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Chesterfield's crooked spire

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Chesterfield's crooked spire

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Chesterfield's crooked spire

The parish church of St. Mary’s and All Saints in Chesterfield may be the largest church in Derbyshire, and it may have several chapels, alabaster tombs and a full range of historic treasures, but the thing that most people recognise it for is its crooked spire. The spire wasn’t always crooked. It started life straight and stayed that way for several centuries, before developing its unique twist.

There are plenty of legends about how it came to be leaning nine-and-a-half feet to the south-west. Some say that a local blacksmith was asked to shoe the devil and was so nervous, he drove a nail into his foot. The devil flew off and kicked out at the spire as he passed by. In the second tale, the devil landed on the spire and sneezed violently when the smell of incense from the midnight mass reached his nose. And in the third, the spire turned around in amazement when a virgin was married in the church.

The most likely explanation, though, is the lack of skilled craftsmen during the Black Death in 1349, when the spire was being built, along with the use of green timber, a lack of cross-bracing and 32 tons of lead cladding.


Your comments

The Crooked Spire in Chesterfield is a testament to British Builders, who mean well but somehow manage to bodge the job and only in Britain could such a bodge job become a major tourist attraction. Like a slightly askew jewel in Chesterfield's crown, it sits at the top of our small market town and beckons visitors from all directions. Intriguing and welcoming, the Spire is a bit like Chesterfield folk really, who don't take themselves too seriously but have a warm, slightly crooked smile for all who visit the town.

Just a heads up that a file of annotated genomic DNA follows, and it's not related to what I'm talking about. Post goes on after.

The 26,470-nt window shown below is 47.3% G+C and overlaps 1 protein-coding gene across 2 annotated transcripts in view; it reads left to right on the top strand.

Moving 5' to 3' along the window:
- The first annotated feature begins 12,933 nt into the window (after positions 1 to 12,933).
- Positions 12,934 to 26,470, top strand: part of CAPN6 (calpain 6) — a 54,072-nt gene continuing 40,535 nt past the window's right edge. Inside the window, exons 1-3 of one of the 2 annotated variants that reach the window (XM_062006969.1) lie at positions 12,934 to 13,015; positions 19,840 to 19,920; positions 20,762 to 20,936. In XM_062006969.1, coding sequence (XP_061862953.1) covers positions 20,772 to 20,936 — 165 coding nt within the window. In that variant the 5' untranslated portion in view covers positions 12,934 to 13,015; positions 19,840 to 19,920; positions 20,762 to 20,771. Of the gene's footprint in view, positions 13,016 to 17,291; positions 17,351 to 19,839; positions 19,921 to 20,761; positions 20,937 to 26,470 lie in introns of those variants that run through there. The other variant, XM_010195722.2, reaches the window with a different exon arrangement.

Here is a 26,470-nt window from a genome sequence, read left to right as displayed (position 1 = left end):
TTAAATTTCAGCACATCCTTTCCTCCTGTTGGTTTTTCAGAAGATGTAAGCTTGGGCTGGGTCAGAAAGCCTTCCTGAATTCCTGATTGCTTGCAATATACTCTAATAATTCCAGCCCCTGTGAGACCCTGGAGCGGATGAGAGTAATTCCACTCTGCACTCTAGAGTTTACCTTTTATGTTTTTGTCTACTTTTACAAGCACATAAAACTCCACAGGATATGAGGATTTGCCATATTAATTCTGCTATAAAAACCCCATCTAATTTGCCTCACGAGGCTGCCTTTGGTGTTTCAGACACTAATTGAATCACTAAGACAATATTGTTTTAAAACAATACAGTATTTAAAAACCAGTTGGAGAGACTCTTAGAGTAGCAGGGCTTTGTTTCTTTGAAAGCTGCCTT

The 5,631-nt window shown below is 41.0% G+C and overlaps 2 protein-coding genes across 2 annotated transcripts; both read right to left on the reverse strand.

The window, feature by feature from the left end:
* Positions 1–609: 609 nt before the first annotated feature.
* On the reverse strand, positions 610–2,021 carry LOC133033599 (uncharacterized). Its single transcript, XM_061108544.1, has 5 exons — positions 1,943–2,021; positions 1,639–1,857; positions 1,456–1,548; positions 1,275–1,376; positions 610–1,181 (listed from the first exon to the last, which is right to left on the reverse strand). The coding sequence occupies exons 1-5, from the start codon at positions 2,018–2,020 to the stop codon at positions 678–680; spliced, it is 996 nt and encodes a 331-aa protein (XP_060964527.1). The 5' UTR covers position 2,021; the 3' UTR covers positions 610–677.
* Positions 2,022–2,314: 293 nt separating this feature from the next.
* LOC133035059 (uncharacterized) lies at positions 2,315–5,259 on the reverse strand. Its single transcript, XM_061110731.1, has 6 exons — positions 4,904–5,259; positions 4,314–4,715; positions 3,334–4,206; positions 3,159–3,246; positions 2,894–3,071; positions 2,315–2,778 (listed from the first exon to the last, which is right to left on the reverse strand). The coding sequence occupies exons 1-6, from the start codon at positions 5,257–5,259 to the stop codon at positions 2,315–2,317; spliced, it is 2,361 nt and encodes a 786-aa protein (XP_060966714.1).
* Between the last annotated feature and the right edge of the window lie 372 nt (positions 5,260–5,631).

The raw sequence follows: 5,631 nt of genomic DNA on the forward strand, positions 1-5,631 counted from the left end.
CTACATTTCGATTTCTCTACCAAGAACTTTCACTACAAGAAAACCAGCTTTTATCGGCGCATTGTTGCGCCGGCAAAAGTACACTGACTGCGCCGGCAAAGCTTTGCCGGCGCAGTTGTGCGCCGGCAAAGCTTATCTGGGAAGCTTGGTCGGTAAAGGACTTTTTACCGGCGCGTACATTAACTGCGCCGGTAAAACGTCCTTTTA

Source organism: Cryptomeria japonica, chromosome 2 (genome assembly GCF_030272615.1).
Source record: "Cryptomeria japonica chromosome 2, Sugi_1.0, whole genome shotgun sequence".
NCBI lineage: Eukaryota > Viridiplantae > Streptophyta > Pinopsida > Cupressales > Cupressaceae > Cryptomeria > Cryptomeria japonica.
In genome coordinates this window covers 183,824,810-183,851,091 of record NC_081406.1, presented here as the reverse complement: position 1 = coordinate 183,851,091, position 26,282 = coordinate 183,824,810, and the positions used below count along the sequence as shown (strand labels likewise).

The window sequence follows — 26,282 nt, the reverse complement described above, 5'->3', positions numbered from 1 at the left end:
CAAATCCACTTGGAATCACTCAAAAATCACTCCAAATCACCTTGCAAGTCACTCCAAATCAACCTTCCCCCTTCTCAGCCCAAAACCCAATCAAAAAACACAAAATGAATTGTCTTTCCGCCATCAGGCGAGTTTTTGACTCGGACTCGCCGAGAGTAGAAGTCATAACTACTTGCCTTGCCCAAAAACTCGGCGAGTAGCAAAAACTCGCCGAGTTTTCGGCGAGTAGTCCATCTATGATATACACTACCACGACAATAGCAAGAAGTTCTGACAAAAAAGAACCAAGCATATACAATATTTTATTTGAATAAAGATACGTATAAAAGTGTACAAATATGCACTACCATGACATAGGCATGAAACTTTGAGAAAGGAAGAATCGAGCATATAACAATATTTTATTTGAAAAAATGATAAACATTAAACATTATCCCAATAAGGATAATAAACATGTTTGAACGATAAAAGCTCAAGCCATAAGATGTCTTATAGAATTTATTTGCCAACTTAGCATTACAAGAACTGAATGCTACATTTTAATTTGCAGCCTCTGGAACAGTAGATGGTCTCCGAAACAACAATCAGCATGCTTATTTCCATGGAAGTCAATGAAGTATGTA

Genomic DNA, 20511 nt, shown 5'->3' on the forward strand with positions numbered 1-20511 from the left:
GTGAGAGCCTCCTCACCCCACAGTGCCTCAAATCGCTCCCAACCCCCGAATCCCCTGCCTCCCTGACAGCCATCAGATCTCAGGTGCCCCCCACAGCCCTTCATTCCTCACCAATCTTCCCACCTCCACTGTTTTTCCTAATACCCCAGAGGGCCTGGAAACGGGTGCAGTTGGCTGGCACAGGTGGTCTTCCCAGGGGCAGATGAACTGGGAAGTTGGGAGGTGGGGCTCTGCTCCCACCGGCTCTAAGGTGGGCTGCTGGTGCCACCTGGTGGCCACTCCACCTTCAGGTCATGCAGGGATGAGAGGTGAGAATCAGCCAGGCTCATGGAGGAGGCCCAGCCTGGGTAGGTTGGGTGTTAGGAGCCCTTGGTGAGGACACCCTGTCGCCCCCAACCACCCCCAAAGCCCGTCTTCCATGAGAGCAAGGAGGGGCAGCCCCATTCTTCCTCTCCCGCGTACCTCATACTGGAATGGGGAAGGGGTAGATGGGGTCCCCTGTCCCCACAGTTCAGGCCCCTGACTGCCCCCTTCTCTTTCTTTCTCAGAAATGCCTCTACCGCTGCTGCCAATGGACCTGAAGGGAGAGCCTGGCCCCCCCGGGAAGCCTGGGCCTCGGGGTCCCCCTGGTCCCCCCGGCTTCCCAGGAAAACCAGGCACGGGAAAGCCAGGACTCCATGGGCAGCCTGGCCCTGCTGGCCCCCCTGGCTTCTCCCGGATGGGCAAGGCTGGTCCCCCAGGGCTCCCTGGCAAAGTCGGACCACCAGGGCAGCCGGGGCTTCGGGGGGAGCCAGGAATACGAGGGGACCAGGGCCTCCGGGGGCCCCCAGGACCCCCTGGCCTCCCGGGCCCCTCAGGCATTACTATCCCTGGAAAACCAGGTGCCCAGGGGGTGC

Sally Quilford

You can see Chesterfield's crooked spire from miles around as it stands on the highest part of the town - a place where the original Roman fort was established. It's quite an amazing thing to behold - for those who haven't seen it , it really does twist in an incredible way and even from miles away you can tell there's something wonky going on - a bit like the town really. The name spire crops up all the time in Chesterfield and it has become the symbol of the town - there are countless businesses with the name spire in them - everything from Spire Plumbing to Spire Electrics and not forgettting the most entertaining football team in the land - Chesterfield FC - come on you Spireites!!!
Richard Moss

It is the most famous crooked spire in the world and can be seen for miles on the approach to Chesterfield from the M1
Harry Buxton

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My favourite Icon of England has to be the Cornish Pasty.

Ian Baldry